Ibandronate as a treatment for bone pain in men with metastatic prostate cancer


A new report in the Journal of the National Cancer Institute suggests that a single intravenous injection of the drug ibandronate has a very similar ability to relieve prostate cancer-related bone pain as a single treatment with external beam radiation therapy.

These new data, just published by Hoskin et al., are based on a randomized, multi-center, Phase III clinical trial carried out in the UK. They are also discussed in a report on the Medscape Onoclogy web site.

Hoskin et al. enrolled 470 men with metastatic prostate cancer and associated bone pain. All patients were potentially eligible for treatment with local radiation therapy (using a single 8-Gy dose of radiation) to alleviate this pain. However, the patients were actually randomized to either that single dose of radiation or to a single IV infusion of ibandronate (6 mg).

The trial was designed as a “non-inferiority” trial, with patients’ pain levels being measured through the use of the Brief Pain Inventory at baseline and then at 4, 8, 12, 26, and 52 weeks post-treatment. Pain response was also measured, through use of the  World Health Organization (WHO) criteria and the Effective Analgesic Score (EAS); the maximum allowable difference was ± 15 percent.

If patients failed to respond to their assigned treatment at 4 weeks of follow-up, they were then were offered re-treatment with the alternative treatment. The patients’ quality of life (QoL) was assessed at baseline and at 4 and 12 weeks post-treatment.

Here is a summary of the study results:

  • The 470 patients were enrolled at 58 medical centers within the UK between 2003 and 2009.
  • Patients were mostly > 65 years and had a life expectancy of > 3 months.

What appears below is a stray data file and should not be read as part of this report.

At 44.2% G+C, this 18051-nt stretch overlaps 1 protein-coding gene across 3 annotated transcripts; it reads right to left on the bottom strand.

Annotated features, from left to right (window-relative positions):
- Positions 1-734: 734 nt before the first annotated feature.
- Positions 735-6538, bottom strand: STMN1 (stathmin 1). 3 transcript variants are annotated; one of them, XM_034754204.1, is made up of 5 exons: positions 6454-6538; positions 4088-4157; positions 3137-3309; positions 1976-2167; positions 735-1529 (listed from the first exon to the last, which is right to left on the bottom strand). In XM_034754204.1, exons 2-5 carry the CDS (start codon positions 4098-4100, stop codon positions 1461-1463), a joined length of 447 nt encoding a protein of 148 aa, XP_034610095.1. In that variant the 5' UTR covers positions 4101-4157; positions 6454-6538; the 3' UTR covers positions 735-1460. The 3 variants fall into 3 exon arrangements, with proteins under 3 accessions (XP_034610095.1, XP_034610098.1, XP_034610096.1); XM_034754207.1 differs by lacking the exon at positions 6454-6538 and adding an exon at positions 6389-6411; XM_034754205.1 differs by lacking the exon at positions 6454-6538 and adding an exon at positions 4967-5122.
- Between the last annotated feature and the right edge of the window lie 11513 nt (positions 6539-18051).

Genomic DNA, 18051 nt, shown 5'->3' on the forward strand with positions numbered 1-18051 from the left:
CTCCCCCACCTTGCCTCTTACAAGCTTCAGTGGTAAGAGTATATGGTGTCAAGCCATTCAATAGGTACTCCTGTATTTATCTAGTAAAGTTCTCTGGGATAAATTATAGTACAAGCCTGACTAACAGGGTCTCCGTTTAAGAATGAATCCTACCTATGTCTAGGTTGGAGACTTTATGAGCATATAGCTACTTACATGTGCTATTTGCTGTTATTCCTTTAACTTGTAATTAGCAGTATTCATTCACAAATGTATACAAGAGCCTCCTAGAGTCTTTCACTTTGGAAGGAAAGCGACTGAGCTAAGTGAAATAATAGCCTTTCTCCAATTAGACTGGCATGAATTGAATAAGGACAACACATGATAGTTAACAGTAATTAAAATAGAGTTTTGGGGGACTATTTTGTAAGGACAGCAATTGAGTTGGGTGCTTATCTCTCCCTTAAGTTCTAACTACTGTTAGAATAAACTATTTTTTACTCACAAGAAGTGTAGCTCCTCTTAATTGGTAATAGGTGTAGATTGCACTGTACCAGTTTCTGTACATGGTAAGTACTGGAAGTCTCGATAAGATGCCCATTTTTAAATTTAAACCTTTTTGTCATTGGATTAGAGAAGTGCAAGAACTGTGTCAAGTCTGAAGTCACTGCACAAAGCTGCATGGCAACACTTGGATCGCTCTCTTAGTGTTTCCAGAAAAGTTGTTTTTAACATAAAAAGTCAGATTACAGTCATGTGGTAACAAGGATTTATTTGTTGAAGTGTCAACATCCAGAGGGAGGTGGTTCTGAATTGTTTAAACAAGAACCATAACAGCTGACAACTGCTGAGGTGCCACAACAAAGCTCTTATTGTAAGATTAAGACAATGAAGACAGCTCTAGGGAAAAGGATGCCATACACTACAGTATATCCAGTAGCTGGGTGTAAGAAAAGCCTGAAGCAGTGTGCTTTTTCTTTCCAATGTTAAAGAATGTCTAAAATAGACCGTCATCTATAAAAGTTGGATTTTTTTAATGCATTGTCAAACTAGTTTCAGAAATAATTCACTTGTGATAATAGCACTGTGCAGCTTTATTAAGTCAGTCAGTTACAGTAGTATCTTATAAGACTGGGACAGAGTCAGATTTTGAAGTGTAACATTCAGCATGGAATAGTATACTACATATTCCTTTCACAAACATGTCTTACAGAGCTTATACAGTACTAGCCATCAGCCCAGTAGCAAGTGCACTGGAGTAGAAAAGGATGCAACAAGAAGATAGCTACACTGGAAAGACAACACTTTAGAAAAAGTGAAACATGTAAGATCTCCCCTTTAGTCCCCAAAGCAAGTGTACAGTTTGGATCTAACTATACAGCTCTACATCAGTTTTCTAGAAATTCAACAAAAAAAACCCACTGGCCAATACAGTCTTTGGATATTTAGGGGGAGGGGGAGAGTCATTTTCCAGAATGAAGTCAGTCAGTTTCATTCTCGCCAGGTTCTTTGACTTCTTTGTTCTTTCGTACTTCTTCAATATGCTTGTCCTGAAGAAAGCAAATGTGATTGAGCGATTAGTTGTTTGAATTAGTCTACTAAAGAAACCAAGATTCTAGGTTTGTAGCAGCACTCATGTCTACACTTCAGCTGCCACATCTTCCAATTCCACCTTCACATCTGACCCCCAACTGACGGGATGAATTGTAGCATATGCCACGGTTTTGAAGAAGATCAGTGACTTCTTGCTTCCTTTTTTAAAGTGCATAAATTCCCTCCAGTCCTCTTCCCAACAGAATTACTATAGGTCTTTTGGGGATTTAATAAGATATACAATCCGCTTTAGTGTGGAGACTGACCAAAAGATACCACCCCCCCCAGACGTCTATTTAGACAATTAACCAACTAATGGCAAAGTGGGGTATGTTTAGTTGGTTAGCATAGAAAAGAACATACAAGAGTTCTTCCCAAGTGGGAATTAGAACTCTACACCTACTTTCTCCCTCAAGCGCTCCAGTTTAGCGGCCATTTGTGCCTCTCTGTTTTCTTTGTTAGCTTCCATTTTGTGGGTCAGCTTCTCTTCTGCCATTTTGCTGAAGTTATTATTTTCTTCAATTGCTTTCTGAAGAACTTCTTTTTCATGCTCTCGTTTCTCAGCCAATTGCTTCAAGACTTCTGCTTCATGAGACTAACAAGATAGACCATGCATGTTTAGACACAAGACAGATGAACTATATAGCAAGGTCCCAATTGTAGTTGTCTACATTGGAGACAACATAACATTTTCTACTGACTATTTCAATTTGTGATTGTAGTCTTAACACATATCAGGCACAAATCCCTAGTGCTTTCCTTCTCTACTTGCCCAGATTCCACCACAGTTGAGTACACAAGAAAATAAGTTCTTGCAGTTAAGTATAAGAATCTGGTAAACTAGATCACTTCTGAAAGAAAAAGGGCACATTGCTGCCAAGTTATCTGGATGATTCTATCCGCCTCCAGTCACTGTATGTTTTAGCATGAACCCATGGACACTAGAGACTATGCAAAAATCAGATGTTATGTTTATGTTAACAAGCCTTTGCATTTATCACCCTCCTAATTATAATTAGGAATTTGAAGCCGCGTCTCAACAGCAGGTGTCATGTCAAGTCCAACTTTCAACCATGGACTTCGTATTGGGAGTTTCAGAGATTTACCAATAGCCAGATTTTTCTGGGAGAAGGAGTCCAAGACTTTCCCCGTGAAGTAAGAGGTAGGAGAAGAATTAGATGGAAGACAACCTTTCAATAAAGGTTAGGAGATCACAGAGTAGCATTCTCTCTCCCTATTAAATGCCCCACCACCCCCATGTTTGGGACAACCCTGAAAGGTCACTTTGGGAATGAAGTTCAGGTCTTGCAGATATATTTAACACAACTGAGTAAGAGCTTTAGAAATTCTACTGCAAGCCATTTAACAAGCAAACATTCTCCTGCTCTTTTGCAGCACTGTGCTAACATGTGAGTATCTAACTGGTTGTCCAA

• Pain response, overall, was not statistically different at 4 or 12 weeks, based on the WHO criteria and on the EAS.
  • Compared to responses to the single dose of radiation therapy, responses to ibandronate were
    • − 3.7 percent at 4 weeks using the WHO criteria
    • + 6.7 percent at 12 weeks using the WHO criteria
    • − 7.5 percent at 4 weeks using the EAS
    • − 3.5 percent at 12 weeks using the EAS.
  • Similar results were seen at 26 and 52 weeks.
  • There was a more rapid response to a single dose of radiation therapy than to a single dose of ibandronate.
  • There was no overall difference in toxicity between the two treatments (but each treatment did have different side effects).
  • At 4 and 12 weeks post-treatment, there was no difference in the patients’ quality of life.
  • Overall survival was similar between the two groups but was better among patients having re-treatment than those who did not.

Hoskin et al. conclude that:

A single infusion of ibandronate had outcomes similar to a single dose of radiotherapy for metastatic prostate bone pain. Ibandronate could be considered when radiotherapy is not available.

While a single dose of external beam radiation therapy will likely remain the “gold standard” for initial treatment of metastatic bone pain, it is clearly helpful to know that a drug such as ibandronate can be used to induce a very analogous response to treatment.

One Response

  1. For men who have pain, as did someone I met with this afternoon and showed this to, the question that comes to mind is whether a combination of ibandronate + radiation is better than either one alone?

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